Orwell: The Authorized Biography
by Michael Shelden
Harper Collins, 497 pp., $25.00
There have been a number of personal memoirs and at least two biographies of Orwell, and both the course of his life and his peculiar and impressive personality, as seen by his friends, are fairly well known. Certainly his life makes a dramatic story: particularly his service with POUM and the Republican forces in Spain, the nearly mortal wound that he received there, and his escape through France to England from the Communist commissars. There are also his tentative beginnings as a novelist—Burmese Days (1934), Keep the Aspidistras Flying (1936), and Coming Up for Air (1939)—leading to the enormous popular and critical success of Animal Farm and Nineteen Eighty-Four, at the end of his short life.
He had not expected this success, and the biography shows him plodding along through weekly journalism, through reviewing, through organizing BBC talks for India, toward his final status as a classical writer of English prose and a classical political satirist. There is, finally, the pathos of his last illness as the long sought literary success came to him and while his recently adopted son was becoming a new source of happiness. He died at the age of forty-six, and, as with Lawrence dying at forty-five, one must be overawed by the volume of published work produced, in spite of a lifelong disease of the lungs, in a febrile rush of self-expression.
Bernard Crick was commissioned by Orwell’s widow, Sonia Orwell, as his biographer, and, being a professor of political philosophy, he perhaps understated Orwell’s purely literary ambitions and achievements, preferring to dwell on Orwell’s political attitudes. Professor Shelden, an American academic, writes that he intends to correct this balance and repeatedly praises, and I think overpraises, Orwell’s prose. But Shelden’s principal criticism of Crick, and the justification of his own labors, is that Crick buried Orwell under a mound of fact and that his character did not come to life. Crick had himself admitted that he did not wish to explore Orwell’s inner life and character, and that he preferred to concentrate on his public life. Obviously the art of biography is in dispute here. On present evidence I find myself on Professor Crick’s side rather than with Professor Shelden.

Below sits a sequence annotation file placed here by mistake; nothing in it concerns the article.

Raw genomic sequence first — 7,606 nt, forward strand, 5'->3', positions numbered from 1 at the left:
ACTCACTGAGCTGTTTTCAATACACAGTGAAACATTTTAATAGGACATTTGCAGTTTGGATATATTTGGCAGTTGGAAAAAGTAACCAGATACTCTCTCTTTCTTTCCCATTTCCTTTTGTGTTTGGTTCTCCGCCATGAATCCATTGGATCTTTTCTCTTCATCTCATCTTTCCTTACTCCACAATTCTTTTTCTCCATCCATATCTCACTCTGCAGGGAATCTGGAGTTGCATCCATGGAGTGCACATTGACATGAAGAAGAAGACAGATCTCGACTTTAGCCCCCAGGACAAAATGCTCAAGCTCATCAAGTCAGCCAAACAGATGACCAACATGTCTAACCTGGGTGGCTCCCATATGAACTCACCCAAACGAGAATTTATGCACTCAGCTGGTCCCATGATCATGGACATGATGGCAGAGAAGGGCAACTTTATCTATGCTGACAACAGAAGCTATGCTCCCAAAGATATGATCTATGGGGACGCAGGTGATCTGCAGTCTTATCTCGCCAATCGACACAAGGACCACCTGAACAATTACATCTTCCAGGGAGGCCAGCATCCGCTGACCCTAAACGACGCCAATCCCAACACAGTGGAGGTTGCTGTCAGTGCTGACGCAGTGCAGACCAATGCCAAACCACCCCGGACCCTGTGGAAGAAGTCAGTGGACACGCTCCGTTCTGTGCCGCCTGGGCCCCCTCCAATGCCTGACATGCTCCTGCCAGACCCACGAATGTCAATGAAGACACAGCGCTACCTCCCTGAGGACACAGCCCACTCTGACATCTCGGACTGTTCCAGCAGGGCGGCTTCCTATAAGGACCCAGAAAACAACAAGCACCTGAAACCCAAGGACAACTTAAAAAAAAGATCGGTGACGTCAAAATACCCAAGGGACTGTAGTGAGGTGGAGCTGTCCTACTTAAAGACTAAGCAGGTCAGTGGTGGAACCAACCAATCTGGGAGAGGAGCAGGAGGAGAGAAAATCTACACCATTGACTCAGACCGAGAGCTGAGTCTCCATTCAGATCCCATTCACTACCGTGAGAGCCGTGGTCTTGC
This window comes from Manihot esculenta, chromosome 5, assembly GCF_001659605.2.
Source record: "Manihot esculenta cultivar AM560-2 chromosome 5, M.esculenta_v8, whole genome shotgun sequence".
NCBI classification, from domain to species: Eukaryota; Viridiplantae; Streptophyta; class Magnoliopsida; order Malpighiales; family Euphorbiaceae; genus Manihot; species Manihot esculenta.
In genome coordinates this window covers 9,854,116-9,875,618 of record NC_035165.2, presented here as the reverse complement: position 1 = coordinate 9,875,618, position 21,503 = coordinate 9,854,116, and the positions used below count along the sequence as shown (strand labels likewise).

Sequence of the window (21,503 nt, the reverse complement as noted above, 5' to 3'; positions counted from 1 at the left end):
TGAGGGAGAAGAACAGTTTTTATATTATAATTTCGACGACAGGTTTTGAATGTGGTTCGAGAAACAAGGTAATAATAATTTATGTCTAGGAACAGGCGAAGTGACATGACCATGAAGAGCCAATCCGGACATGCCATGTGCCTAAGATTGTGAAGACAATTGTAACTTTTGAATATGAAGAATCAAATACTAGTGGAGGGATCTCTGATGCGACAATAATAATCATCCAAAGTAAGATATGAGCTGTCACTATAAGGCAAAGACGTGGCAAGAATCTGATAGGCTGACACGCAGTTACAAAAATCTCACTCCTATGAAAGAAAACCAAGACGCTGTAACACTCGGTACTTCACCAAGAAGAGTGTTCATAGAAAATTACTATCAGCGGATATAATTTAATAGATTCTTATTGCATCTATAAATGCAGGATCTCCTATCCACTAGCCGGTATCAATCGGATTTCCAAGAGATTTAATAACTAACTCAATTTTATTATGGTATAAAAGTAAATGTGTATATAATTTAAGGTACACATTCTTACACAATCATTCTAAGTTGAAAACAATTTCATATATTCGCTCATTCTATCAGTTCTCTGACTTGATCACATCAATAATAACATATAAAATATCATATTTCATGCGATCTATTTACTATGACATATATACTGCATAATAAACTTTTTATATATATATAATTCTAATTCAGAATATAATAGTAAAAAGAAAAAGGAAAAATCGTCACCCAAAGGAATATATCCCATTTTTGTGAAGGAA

Memoirs are one thing and biographies another. Julian Symons, Cyril Connolly, George Woodcock, Anthony Powell, Malcolm Muggeridge, T.J. Fyvel, have all written memoirs of Orwell, and there are others. Over the years I have spoken about Orwell to many people who knew him well. Putting these sources together, I have a rough picture, although I never knew him: rough, in the sense that an Identikit picture is rough, unlike a good photograph, lacking definition and certainty—almost, one may say, abstract and colorless. One does not know a person, even less his inner life, until one has seen his or her face, the look in his eyes, the way he walks and stands, and heard the varying expressions in his voice.
Sometimes, though very …